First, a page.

Plenty of good news with the bad for House conservatives

Posted: Nov 16, 2006 10:13 AM

Even before a majority of races had been called on election night, liberals were circulating articles and press releases blaming Republican losses on a “too-conservative” agenda. If only the leadership had pursued legislation raising the minimum wage and expanding embryonic stem cell research, they argued, we would not have suffered the losses we did. But the facts don’t support such claims. Simply put, the outcome of this year’s election was a resounding defeat for the politics of big government, rampant spending, and ‘politics as usual.’ Cold comfort though it may be, conservatism was not the culprit.

Republican Study Committee Chairman Mike Pence put it well when he said, “We did not just lose our Majority – we lost our way. We are in the wilderness because we walked away from the limited government principles that minted the Republican Congress.” Voters responded to bloated budgets, deficit spending, and expanding federal programs – not to the values spelled out in the Contract with America.

In fact, conservatives have quite a bit of good news to hold onto in the House of Representatives. Relatively speaking, conservatives have actually increased their strength within the Republican Party, as there were fewer conservatives than centrists defeated on election night. The Republican Main Street Partnership, a group of socially liberal Republicans that counted roughly 40 House Members among its ranks before last week, suffered significant losses. As RSMP Executive Director Sarah Chamberlain Resnick put it when interviewed about the results of the elections, “Oh my God, it was a bloodbath for us. We paid the price for the President’s agenda.” Although several Republican Study Committee Members were defeated, Congressman Mike Pence’s group still includes more than 100 Members, and it will represent the “majority of the minority” in the 110th Congress.

The new crop of Republicans is even better news. Of the thirteen newly-elected Republican Members, there are easily ten who ran as fiscal and social conservatives. They are: Michele Bachmann (MN-6), Vern Buchanan (FL-13), David Davis (TN-1), Mary Fallin (OK-5), Jim Jordan (OH-4), Doug Lamborn (CO-5), Peter Roskam (IL-6), Bill Sali (ID-1), Adrian Smith (NE-3), and Tim Walberg (MI-7). Though each of them holds a seat that was vacated by a Republican, only Mary Fallin replaces a current Member of the Republican Study Committee. Each of the other Members-elect represents a chance to expand the ranks of the RSC.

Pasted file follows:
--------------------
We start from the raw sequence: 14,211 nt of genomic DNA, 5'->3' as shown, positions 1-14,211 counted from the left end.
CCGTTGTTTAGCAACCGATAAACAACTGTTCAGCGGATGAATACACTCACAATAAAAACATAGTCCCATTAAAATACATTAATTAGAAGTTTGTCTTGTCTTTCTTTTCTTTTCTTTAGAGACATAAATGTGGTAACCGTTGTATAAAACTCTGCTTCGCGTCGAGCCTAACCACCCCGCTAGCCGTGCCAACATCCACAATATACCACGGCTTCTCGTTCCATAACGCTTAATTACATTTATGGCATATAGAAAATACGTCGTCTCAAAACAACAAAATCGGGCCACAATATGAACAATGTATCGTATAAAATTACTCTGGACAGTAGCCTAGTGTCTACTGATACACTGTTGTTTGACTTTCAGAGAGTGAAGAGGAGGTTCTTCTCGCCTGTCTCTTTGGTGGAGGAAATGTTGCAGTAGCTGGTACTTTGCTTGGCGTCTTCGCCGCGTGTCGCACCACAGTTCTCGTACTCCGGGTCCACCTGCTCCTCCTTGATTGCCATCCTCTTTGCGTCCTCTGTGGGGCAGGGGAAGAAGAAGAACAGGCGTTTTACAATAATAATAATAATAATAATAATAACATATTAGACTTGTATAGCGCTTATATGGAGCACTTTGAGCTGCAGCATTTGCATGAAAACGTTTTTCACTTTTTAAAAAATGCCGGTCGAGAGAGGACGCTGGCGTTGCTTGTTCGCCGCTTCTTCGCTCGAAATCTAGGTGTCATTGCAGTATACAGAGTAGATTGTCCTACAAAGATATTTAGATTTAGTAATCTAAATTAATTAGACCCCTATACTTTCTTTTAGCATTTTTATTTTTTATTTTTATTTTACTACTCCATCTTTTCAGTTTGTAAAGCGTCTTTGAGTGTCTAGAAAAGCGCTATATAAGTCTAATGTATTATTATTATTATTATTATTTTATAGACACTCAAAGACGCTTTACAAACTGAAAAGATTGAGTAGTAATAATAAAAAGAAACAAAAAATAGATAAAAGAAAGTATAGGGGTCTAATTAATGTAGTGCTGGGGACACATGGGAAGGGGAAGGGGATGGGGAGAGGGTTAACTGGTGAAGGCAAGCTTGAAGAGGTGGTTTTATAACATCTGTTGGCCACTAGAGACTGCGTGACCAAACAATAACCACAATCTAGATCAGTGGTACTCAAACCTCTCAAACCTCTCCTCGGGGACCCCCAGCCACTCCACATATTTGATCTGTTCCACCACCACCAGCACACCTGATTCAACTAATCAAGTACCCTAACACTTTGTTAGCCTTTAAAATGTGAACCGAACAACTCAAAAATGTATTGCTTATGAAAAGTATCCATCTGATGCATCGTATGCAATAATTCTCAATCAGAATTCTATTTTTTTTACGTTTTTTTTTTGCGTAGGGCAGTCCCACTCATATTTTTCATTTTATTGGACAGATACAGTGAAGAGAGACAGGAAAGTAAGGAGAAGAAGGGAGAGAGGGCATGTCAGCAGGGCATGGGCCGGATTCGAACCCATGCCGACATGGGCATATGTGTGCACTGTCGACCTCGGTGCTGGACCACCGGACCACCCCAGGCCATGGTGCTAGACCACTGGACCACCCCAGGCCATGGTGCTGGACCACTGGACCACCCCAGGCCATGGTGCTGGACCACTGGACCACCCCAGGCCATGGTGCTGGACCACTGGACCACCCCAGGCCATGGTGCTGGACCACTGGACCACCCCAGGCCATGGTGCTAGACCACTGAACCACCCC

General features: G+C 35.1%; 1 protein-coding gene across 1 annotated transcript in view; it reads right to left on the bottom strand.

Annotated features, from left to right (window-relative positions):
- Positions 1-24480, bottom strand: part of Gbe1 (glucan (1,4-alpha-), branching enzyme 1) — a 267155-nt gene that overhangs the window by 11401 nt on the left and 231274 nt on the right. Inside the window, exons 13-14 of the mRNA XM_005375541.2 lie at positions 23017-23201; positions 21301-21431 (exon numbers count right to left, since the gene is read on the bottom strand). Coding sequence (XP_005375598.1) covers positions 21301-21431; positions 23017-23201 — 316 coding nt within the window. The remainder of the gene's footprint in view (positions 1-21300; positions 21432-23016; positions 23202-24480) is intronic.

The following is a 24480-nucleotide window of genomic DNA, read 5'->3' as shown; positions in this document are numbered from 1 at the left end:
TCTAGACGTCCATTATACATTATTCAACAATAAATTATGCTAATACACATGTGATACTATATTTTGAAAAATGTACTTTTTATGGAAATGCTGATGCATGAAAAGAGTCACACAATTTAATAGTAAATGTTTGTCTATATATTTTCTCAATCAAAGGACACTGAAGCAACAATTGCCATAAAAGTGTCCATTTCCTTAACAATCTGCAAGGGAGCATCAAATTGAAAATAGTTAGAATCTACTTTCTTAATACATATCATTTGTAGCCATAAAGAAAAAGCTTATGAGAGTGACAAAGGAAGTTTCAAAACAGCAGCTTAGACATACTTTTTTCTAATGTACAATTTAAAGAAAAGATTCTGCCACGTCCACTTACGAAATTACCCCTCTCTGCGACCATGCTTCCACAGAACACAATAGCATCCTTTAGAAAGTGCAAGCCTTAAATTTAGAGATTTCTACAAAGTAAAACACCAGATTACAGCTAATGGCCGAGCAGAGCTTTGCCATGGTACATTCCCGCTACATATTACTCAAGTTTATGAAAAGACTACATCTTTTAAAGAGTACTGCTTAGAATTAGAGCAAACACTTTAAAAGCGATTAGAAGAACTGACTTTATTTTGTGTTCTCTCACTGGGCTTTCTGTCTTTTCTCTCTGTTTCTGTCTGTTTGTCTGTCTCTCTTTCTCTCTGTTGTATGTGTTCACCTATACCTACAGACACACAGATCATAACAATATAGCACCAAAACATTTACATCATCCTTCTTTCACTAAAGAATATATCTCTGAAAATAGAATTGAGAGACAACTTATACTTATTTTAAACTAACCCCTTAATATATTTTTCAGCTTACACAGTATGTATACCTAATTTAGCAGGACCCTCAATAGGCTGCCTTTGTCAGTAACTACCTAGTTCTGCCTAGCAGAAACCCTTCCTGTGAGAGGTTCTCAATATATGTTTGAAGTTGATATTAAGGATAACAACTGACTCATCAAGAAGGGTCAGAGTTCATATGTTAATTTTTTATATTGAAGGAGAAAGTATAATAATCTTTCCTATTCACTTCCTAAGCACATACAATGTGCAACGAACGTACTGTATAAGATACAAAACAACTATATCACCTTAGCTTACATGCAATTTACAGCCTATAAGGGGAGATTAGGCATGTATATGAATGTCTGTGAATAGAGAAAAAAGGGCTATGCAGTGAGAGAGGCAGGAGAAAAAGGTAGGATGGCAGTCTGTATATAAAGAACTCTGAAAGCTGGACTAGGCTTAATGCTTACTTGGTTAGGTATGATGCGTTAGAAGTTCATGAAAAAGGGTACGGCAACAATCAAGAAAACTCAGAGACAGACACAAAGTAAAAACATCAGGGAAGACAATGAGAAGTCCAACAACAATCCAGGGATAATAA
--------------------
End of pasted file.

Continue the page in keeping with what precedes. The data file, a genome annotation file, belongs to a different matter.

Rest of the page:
Most of these conservative newcomers were tested even before they faced their Democratic opponents – defeating an average of 4 primary opponents to earn the right to represent the Republican Party. They won their respective primaries by proudly campaigning on conservative issues like decreasing federal spending, reforming the federal earmark process, and protecting traditional marriage. Liberals and moderates may not like to acknowledge it, but running as a ‘centrist’ Republican in a Congressional contest was definitely not an effective strategy this year.

Finally, it has been noted by several observers that there are many new Democrats in Congress who won by running to the right of Nancy Pelosi and the entrenched liberal leaders in the House. There will be more than a few Democrats in the 110th Congress who proclaimed their opposition to new taxes and their support for the 2nd Amendment, and who professed a belief in the sanctity of life. The voters who sent them to Washington will expect them to honor those positions, even if it means opposing their party’s leadership on these issues.

The House Conservatives Fund, which represents the political voice of the Members of the Republican Study Committee, is proud to have endorsed nine of the thirteen Republican freshmen, including four who were endorsed in their contested primaries. Despite its relative youth (the Fund was rejuvenated in April of 2005 under Congressman Ernest Istook and has been chaired by Congressman Tom Feeney for the past year), the HCF contributed more than $160,000 to open seat candidates, challengers to Democrat incumbents, and a few embattled Republican Members. Conservatives can also cheer the fact that every candidate who won his primary with the endorsement of the House Conservatives Fund went on to win his general election, as well – further evidence that conservatism was not the poison pill that it is being made out to be.

As we prepare for leadership elections and a brief sojourn in the “wilderness” of the minority, conservatives should allow themselves to look ahead while understanding the true message that was sent. Massive spending increases, ethical lapses and unchecked expansion of federal activities will not be tolerated, regardless of which party controls Congress. Our Republican minority must hold firmly to its roots in Reagan conservatism and work with more conservative Democrats to oppose the liberal agenda of the Democrats’ leaders while offering an alternative in the form of a return to the values of the Contract with America.

That kind of leadership, coupled with a concerted effort to recruit true conservative candidates in Districts that were lost to the anti-incumbent atmosphere this year, will bring us out of the wilderness with a renewed sense of purpose and a reinvigorated commitment to conservative values.